Suppose you want to know whether males and females differ in their interest in travel. In your study, you ask males and females whether they like or dislike travel. To describe your results, you will need to calculate the percentage of females who like to travel and compare this with the percentage of males who like to travel. Suppose you tested 50 females and 50 males and found that 40 of the females and 30 of the males indicated that they like to travel. In describing your findings, you would report that 80% of the females like to travel in comparison with 60% of the males. Thus, a relationship between the gender and travel variables appears to exist. Note that we are focusing on percentages because the travel variable is nominal: Liking and disliking are simply two different categories.
After describing your data, the next step would be to perform a statistical analysis to determine whether there is a statistically significant difference between the males and females. Statistical significance is discussed in Chapter 13; statistical analysis procedures are described in Appendix C.
A second type of analysis is needed when you do not have distinct groups of subjects. Instead, individuals are measured on two variables, and each variable has a range of numerical values. For example, we will consider an analysis of data on the relationship between location in a classroom and grades in the class: Do people who sit near the front receive higher grades?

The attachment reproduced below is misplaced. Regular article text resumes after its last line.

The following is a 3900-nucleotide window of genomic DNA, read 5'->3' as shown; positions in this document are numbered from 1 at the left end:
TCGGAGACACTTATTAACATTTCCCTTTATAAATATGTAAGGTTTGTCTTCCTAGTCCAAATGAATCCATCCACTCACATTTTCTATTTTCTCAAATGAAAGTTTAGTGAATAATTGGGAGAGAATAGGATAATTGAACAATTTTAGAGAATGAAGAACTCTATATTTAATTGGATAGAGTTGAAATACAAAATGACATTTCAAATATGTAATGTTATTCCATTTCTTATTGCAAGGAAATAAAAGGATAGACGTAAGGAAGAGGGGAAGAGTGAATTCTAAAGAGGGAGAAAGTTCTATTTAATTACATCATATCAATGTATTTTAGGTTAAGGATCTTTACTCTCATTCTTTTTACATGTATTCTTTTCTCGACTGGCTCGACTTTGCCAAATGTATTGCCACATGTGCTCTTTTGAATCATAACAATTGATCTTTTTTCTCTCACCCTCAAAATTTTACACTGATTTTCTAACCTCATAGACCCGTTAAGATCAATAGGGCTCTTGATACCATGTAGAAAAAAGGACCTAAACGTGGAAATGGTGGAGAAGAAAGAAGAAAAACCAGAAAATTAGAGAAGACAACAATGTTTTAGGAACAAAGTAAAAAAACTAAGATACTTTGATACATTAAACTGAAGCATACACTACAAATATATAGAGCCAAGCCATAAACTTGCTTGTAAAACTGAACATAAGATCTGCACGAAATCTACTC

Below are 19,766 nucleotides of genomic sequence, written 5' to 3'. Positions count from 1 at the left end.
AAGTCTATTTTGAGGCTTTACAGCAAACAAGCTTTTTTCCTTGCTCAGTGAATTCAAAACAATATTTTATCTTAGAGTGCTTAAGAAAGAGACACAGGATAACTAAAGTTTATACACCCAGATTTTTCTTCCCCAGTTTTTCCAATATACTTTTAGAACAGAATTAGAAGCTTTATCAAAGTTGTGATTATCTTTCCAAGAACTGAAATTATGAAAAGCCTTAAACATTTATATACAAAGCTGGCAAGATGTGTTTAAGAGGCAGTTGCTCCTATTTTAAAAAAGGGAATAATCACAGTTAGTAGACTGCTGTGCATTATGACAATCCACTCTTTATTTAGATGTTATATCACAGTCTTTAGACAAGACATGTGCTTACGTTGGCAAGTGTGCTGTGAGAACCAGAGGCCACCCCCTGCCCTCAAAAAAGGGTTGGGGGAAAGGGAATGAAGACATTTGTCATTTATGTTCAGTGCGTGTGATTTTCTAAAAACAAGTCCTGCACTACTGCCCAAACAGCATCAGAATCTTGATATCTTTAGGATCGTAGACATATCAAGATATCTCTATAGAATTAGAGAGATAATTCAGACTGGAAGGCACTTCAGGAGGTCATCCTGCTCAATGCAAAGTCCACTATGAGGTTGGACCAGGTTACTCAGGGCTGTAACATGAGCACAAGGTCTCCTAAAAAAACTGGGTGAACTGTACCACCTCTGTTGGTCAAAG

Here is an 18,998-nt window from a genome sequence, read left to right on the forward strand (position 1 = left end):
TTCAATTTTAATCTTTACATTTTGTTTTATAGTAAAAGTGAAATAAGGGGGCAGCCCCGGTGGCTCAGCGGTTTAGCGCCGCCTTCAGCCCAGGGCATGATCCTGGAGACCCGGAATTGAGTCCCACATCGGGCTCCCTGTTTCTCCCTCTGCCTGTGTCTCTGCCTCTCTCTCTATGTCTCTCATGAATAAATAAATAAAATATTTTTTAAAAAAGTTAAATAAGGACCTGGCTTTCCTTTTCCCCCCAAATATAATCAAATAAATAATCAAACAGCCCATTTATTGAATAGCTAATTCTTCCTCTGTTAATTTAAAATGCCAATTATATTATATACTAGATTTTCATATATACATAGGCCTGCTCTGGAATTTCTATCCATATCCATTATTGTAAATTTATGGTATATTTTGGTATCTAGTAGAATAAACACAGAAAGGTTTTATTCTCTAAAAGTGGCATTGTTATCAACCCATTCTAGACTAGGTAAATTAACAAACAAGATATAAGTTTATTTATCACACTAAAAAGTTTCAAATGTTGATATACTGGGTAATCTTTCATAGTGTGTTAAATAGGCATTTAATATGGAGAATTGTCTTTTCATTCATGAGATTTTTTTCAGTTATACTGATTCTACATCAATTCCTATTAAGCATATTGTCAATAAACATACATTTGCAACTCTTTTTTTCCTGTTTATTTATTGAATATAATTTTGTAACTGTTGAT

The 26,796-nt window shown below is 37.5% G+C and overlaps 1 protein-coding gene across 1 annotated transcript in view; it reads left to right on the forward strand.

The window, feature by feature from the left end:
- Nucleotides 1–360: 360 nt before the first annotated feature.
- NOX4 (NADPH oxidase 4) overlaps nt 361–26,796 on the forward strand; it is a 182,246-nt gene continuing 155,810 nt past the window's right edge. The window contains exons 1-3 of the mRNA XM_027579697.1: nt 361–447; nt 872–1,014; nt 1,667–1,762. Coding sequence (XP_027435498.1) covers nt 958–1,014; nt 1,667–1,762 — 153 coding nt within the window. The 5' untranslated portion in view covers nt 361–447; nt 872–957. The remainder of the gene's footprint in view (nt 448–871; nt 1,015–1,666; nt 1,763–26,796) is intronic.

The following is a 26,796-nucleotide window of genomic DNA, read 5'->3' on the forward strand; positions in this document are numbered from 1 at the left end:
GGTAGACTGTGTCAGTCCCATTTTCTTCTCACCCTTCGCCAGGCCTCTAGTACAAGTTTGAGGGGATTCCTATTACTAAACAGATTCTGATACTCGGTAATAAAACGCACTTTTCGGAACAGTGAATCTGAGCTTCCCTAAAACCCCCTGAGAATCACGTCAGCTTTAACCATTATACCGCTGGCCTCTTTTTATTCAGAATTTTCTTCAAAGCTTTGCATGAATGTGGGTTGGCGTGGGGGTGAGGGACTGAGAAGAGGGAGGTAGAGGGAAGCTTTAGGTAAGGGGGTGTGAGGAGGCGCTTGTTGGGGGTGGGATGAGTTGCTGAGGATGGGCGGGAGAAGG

Much research is designed to compare the mean responses of participants in two or more groups. For example, in an experiment designed to study the effect of exposure to an aggressive adult, children in one group might observe an adult “model” behaving aggressively while children in a control group do not. Each child then plays alone for 10 minutes in a room containing a number of toys, while observers record the number of times the child behaves aggressively during play. Aggression is a ratio scale variable because there are equal intervals and a true zero on the scale.
In this case, you would be interested in comparing the mean number of aggressive acts by children in the two conditions to determine whether the children who observed the model were more aggressive than the children in the control condition. Hypothetical data from such an experiment in which there were 10 children in each condition are shown in Table 12.1; the scores in the table represent the number of aggressive acts by each child. In this case, the mean aggression score in the model group is 5.20 and the mean score in the no-model condition is 3.10.
TABLE 12.1 Scores on aggression measure in a hypothetical experiment on modeling and aggression
Page 246For all types of data, it is important to understand your results by carefully describing the data collected. We begin by constructing frequency distributions.